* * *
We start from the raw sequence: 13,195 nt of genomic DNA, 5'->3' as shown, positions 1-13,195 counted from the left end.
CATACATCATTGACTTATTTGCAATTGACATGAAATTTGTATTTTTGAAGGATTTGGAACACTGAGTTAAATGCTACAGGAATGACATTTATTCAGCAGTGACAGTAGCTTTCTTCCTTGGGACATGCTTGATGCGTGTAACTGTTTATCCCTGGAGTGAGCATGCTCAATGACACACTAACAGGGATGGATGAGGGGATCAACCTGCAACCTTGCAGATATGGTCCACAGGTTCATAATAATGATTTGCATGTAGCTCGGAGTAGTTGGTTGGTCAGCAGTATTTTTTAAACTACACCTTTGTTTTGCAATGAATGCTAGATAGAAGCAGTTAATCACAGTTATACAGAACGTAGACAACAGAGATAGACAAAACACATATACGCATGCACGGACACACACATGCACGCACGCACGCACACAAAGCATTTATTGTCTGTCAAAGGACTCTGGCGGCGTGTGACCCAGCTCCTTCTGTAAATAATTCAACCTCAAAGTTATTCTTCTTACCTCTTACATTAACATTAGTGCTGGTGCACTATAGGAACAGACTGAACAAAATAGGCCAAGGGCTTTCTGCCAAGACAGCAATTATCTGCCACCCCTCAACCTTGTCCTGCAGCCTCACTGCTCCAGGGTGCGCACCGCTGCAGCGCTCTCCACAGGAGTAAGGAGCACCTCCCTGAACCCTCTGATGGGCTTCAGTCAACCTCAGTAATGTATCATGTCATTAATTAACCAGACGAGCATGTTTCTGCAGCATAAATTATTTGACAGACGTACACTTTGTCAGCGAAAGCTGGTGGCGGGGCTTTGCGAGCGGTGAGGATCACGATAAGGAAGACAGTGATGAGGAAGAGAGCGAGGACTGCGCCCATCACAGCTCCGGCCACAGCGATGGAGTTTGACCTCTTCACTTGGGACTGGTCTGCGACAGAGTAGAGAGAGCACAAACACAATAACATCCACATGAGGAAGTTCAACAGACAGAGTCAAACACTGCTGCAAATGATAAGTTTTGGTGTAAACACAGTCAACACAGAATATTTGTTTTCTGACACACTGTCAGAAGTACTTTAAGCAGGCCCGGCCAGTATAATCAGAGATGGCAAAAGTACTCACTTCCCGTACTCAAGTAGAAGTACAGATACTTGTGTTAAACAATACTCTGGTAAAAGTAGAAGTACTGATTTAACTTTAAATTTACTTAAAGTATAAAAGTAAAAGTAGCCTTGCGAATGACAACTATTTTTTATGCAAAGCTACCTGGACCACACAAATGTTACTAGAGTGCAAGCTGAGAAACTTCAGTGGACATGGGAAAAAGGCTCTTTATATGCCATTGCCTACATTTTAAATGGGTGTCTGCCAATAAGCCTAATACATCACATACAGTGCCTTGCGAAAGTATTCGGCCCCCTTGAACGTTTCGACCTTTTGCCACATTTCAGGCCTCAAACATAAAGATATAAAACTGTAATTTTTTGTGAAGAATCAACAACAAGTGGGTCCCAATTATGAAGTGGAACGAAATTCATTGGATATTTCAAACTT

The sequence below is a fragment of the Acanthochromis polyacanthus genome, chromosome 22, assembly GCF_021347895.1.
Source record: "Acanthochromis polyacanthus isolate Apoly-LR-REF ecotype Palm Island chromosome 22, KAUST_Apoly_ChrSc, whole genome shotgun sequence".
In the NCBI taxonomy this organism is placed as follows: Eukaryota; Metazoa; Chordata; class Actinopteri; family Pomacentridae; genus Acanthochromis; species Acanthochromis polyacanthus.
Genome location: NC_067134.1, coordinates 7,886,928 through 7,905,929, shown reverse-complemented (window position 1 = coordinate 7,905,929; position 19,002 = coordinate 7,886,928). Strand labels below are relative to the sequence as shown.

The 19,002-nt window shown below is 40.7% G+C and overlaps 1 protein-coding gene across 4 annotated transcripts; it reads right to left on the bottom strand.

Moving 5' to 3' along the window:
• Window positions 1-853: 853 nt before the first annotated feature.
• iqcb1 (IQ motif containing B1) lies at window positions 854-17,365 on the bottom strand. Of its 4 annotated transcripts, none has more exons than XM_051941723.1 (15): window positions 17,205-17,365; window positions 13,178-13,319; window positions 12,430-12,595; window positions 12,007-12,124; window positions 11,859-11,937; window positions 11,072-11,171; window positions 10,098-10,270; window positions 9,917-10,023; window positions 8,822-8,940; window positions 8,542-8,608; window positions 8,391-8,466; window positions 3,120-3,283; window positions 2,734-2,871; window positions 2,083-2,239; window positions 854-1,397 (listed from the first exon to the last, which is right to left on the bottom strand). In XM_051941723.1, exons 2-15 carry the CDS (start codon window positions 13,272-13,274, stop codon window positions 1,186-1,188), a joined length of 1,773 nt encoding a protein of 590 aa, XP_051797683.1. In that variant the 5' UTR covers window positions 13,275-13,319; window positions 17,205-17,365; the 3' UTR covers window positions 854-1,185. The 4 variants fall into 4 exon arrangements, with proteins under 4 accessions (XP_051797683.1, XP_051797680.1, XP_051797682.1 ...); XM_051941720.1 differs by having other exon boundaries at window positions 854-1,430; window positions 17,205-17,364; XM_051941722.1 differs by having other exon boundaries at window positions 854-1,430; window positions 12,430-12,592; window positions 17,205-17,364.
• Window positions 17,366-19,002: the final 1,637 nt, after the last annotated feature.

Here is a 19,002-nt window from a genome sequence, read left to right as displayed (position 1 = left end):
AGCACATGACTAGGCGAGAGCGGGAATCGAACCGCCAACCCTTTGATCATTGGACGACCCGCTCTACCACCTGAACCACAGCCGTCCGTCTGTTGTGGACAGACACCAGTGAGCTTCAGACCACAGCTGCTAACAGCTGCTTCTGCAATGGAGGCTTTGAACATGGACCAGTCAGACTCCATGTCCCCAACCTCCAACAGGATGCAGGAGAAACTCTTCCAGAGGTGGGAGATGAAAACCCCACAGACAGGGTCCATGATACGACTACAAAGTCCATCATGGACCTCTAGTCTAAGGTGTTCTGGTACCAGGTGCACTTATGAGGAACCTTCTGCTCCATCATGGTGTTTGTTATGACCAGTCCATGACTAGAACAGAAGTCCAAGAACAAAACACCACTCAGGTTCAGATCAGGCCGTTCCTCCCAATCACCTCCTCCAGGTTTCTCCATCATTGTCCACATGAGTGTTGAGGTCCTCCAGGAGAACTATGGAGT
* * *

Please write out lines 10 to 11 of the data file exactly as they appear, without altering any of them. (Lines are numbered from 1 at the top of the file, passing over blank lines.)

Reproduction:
• iqcb1 (IQ motif containing B1) lies at window positions 854-17,365 on the bottom strand. Of its 4 annotated transcripts, none has more exons than XM_051941723.1 (15): window positions 17,205-17,365; window positions 13,178-13,319; window positions 12,430-12,595; window positions 12,007-12,124; window positions 11,859-11,937; window positions 11,072-11,171; window positions 10,098-10,270; window positions 9,917-10,023; window positions 8,822-8,940; window positions 8,542-8,608; window positions 8,391-8,466; window positions 3,120-3,283; window positions 2,734-2,871; window positions 2,083-2,239; window positions 854-1,397 (listed from the first exon to the last, which is right to left on the bottom strand). In XM_051941723.1, exons 2-15 carry the CDS (start codon window positions 13,272-13,274, stop codon window positions 1,186-1,188), a joined length of 1,773 nt encoding a protein of 590 aa, XP_051797683.1. In that variant the 5' UTR covers window positions 13,275-13,319; window positions 17,205-17,365; the 3' UTR covers window positions 854-1,185. The 4 variants fall into 4 exon arrangements, with proteins under 4 accessions (XP_051797683.1, XP_051797680.1, XP_051797682.1 ...); XM_051941720.1 differs by having other exon boundaries at window positions 854-1,430; window positions 17,205-17,364; XM_051941722.1 differs by having other exon boundaries at window positions 854-1,430; window positions 12,430-12,592; window positions 17,205-17,364.
• Window positions 17,366-19,002: the final 1,637 nt, after the last annotated feature.